18 March 2004 20:33 [Source: ICIS news]
WASHINGTON (CNI)--A US Coast Guard (USCG) chemical transport advisory panel said Thursday it plans to re-examine the maritime handling of chemicals after an explosion sank the Bow Mariner last month, killing 21 crewmen.
The Singapore-flagged tanker was carrying about 11 000 tonne of industrial ethanol when it exploded during its voyage from New York to Houston, Texas. The tanker had discharged 20 000 tonne of methyl tertiary butyl ether (MTBE) at New York before departing for Houston.
The cause of the explosion, which happened around 50 miles off the coast of Chincoteague, Virginia, is still under investigation.
USCG Commander Bob Hennessy, chief of hazardous material standards, told CNI today that its Chemical Transportation Advisory Committee (CTAC) has recommended that the USCG identify lessons to be learned from a spate of methanol-related tanker accidents in recent months.
The chemical transport panel is made up of chemical and transportation industry officials who advise the USCG on monitoring hazardous materials moving in and out of US ports.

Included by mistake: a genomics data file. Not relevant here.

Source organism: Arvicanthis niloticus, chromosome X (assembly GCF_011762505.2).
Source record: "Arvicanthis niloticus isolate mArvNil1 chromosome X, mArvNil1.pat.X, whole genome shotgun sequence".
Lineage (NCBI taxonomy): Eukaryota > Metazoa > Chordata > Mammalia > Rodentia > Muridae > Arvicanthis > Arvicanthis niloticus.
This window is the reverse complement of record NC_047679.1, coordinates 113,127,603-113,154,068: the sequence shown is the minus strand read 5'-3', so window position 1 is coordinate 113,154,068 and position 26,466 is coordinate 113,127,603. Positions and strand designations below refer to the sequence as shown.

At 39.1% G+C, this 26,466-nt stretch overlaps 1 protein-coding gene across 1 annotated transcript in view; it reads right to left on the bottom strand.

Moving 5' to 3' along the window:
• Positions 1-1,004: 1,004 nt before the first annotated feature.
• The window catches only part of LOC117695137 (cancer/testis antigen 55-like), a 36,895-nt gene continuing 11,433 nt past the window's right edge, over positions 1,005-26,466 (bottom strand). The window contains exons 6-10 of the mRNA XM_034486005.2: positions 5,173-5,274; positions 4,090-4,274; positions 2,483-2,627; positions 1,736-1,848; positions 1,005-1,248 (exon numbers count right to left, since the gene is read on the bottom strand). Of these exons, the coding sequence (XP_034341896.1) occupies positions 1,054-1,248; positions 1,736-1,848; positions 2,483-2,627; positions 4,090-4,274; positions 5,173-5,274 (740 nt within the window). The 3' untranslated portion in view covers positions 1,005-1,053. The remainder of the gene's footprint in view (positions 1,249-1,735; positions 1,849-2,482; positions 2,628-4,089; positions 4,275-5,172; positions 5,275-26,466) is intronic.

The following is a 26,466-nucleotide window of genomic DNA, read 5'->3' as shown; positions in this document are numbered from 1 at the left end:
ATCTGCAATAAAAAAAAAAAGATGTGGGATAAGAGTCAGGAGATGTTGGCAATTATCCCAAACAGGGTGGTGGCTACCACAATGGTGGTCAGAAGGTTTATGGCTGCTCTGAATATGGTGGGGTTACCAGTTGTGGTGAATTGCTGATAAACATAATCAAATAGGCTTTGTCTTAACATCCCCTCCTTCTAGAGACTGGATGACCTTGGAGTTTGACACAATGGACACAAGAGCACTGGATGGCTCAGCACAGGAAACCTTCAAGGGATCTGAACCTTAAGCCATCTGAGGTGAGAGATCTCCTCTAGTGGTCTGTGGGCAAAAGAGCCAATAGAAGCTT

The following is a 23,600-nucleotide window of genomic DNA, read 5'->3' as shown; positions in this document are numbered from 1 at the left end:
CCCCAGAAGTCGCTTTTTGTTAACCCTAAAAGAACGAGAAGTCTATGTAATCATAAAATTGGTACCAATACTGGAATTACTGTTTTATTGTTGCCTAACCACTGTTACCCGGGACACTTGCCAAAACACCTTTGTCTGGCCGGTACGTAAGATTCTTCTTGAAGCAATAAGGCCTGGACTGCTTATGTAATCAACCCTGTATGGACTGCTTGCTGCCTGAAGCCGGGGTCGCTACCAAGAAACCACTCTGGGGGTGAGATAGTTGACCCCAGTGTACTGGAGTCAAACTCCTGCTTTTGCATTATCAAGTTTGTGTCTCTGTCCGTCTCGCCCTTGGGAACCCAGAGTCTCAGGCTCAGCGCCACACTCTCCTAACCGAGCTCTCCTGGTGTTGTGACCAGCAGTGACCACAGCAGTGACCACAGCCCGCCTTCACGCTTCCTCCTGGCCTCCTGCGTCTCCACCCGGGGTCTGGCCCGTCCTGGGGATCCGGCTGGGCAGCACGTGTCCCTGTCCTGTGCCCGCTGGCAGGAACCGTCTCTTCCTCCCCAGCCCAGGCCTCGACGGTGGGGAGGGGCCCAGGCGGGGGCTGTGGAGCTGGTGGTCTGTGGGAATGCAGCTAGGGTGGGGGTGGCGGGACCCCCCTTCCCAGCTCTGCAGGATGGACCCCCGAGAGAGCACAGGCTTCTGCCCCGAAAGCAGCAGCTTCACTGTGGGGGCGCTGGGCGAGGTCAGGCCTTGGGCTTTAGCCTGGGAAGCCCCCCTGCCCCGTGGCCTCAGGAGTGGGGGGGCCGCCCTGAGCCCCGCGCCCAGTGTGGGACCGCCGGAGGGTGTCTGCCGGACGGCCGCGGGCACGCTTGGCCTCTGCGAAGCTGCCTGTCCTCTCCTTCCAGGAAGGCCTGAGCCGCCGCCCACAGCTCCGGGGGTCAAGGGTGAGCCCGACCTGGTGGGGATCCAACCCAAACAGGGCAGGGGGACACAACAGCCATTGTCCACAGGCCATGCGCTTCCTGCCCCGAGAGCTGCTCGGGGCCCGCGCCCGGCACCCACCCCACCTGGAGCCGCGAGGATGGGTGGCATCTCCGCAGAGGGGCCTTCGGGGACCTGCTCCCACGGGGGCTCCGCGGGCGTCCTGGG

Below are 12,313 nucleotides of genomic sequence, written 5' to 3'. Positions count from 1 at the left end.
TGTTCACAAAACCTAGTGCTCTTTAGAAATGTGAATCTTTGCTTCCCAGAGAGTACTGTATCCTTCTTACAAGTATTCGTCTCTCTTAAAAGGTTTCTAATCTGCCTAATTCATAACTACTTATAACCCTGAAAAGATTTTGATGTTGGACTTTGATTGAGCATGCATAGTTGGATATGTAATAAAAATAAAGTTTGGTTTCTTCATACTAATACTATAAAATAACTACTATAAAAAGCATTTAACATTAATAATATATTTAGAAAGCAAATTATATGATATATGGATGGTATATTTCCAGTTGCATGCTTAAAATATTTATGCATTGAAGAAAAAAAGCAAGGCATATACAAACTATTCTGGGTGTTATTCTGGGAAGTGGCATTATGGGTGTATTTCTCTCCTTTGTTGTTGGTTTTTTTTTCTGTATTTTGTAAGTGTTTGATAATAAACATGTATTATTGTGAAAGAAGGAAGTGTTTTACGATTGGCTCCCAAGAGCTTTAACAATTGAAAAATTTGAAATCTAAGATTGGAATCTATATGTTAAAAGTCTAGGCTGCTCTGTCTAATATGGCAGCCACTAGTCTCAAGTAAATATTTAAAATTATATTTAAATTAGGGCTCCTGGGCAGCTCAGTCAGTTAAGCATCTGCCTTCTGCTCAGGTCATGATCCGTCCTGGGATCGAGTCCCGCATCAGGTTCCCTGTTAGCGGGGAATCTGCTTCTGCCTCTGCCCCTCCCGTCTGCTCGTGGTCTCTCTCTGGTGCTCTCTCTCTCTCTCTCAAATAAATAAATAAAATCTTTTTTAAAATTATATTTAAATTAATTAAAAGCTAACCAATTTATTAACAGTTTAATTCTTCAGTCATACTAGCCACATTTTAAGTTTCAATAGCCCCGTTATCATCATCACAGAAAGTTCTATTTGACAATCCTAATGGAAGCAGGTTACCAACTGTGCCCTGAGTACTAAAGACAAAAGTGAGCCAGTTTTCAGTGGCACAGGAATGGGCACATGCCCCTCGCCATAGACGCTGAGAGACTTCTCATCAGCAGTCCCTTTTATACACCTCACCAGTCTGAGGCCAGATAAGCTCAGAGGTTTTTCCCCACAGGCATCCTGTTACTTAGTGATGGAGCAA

Hennessy said the Coast Guard will look at casualty reports and data that could identify broader trends on how tanker crews are handling hazardous chemicals. The USCG plans to offer recommendations based on its findings, but Hennessy said no date for completing the internal inquiry has been set.
"Most marine casualties have something to do with the handling of chemicals," Hennessy said. "It usually falls back on the human-error factor. It’s not that they aren’t aware of the hazards of the chemicals."
The Coast Guard is in the process of naming an ad-hoc group to examine recent maritime chemical accidents causing casualties. Part of that process will be to consider ways to improve data and establish a more useful reporting system, Hennessy said, but he added that USCG has not yet decided the exact scope of the inquiry.
Asked whether USCG will work with other federal agencies with jurisdiction over chemical-related accidents, such as the US Chemical Safety and Hazard Investigation Board (CSB), Hennessy said "we’re probably going to reach out to other sources of casualty data."
Paul Book, CTAC chairman and an executive with American Commercial Barge Line in Jeffersonville, Indiana, said distributing useful information on the safety hazards of shipping liquid cargo is a central goal.
"If it’s even as simple as just sharing information and raising awareness, it would be worth the review and expanding that awareness," Book said.
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